Suffolk County Executive Steve Bellone will unveil his first proposed operating budget Friday: a $2.77 billion spending package with no new layoffs, a freeze in general-fund property taxes and a $12.3 million hike in police district taxes in the five western towns.
The proposed budget will raise spending by $14.5 million -- .53 percent -- and close the county's deficit by the end of 2013, Bellone said. The proposal requires legislative approval.
"Six months ago we faced a half-a-billion-dollar deficit -- today we are offering a balanced budget," Bellone said in a statement. "Despite rising mandated costs, we will hold spending increases below 1 percent by making government more efficient and continuing the work of streamlining departments."
Bellone, who inherited a $60 million deficit upon taking office in January, had faced estimates of a 2011-13 budget shortfall of $420 million to as much as $530 million.
Bellone's proposed budget carries forward the 2011 deficit of $60 million, but lowers the projection of the current-year gap to $10 million. The new budget will close that total gap of $70 million by the end of 2013, Bellone aides said.
Officials said the 2012 shortfall has been reduced by 230 layoffs, and a reduction of another 428 jobs through retirement incentives and attrition. That has lowered the county payroll from 10,264 at the start of the year to about 9,600 now. Savings also have come from cutbacks in overtime.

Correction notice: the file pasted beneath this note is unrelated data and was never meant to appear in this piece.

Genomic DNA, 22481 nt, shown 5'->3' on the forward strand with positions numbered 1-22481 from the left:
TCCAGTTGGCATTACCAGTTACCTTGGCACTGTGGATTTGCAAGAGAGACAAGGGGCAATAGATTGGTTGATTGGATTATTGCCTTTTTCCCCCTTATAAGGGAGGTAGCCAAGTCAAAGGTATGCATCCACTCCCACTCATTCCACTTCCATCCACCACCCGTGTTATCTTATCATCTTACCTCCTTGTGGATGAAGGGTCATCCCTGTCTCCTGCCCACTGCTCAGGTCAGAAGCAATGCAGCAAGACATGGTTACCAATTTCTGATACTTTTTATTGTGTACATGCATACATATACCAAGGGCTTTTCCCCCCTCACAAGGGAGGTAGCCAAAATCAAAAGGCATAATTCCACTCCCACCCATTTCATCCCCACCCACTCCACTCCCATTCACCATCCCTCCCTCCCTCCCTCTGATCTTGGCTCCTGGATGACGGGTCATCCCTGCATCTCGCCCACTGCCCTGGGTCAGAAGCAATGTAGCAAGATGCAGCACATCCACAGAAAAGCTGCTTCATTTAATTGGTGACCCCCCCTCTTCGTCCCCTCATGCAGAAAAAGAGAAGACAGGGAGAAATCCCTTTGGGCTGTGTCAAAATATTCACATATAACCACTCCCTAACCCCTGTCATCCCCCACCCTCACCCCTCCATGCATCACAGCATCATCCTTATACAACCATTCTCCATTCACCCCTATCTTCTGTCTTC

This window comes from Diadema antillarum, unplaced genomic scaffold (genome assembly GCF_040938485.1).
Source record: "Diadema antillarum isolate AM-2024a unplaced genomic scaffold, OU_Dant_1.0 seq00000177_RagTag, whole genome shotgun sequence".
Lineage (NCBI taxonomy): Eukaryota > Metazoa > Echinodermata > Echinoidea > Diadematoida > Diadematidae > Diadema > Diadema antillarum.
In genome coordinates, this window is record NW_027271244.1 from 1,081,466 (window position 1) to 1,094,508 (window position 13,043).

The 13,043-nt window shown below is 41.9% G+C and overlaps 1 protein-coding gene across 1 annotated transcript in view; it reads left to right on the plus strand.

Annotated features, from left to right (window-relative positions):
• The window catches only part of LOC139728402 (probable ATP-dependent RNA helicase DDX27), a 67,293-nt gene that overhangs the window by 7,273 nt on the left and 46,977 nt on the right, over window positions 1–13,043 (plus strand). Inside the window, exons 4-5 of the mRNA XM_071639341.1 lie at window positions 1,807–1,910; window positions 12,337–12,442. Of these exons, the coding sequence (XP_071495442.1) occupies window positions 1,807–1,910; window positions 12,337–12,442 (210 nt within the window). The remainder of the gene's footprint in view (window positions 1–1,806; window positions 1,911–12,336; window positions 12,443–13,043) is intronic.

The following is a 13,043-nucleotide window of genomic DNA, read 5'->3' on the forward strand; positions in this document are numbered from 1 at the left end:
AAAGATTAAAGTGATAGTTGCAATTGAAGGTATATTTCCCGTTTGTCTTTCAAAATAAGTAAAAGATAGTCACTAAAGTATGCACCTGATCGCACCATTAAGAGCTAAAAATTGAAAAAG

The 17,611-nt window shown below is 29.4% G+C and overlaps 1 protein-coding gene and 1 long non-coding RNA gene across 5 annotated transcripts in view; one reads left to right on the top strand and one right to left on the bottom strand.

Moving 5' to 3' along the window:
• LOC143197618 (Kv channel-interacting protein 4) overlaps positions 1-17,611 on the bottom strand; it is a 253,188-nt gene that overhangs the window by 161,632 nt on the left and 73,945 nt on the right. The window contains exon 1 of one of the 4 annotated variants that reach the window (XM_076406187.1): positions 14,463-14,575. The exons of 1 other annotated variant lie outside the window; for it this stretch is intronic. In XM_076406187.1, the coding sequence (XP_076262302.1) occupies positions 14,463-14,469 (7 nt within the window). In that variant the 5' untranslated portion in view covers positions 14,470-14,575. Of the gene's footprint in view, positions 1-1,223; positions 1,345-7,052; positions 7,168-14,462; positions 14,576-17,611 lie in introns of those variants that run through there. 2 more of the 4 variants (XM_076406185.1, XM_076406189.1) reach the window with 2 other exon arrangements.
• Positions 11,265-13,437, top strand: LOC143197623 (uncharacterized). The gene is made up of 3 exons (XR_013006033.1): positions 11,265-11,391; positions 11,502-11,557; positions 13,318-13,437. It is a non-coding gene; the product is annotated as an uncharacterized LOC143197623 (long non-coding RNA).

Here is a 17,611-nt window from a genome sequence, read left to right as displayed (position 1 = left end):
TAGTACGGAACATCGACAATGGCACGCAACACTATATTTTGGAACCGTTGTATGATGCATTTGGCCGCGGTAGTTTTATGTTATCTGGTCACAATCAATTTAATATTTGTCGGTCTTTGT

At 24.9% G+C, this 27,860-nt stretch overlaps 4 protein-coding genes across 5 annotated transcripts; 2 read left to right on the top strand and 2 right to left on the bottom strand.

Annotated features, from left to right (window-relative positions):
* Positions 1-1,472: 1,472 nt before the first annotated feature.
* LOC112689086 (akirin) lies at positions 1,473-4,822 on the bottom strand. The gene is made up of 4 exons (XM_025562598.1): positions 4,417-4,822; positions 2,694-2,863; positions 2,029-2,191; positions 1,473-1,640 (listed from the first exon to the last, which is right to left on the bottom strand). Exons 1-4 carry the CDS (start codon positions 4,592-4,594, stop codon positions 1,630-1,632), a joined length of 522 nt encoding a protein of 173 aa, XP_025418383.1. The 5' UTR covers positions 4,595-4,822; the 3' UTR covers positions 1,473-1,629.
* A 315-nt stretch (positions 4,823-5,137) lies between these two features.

Deputy County Executive Jon Schneider said the budget also will include initiatives to reduce the deficit through consolidating government services and increasing fees. "You're seeing the cumulative impact of running a very tight ship," Schneider said.
Initial reaction to the budget was mixed.
"The bones of this budget are sound," said Deputy Presiding Officer Wayne Horsley (D-Babylon). "The budget has a less than 1 percent increase [in spending], which means we've come a long way to knocking down the deficit."
But Legis. John Kennedy Jr. (R-Nesconset), minority leader, questioned the administration's taking credit for cutting back county services and encouraging workers to take early retirement -- and then dropping the demand that existing employees pay a portion of their health premiums.
"I think it's kind of tough to say 'Look what we did,' when they outright cut the heck out of county services and snookered many in the county workforce into leaving," Kennedy said.
Bellone's new budget also includes $43.7 million in estimated retroactive savings from a still-pending police union contract. But Fred Pollert, Bellone's chief budget aide, has estimated the police contract will increase costs by $4 million next year.
The budget also includes an estimated $17 million in union health care concessions, though county lawmakers have not yet ratified pacts with the unions.
The administration said the hike in police district taxes will allow the hiring of 75 officers but will not increase police staffing, since the cadets will replace officers who retire during 2013.
Bellone aides Thursday night could not estimate the percentage increase in the police tax or the average impact on a western Suffolk homeowner.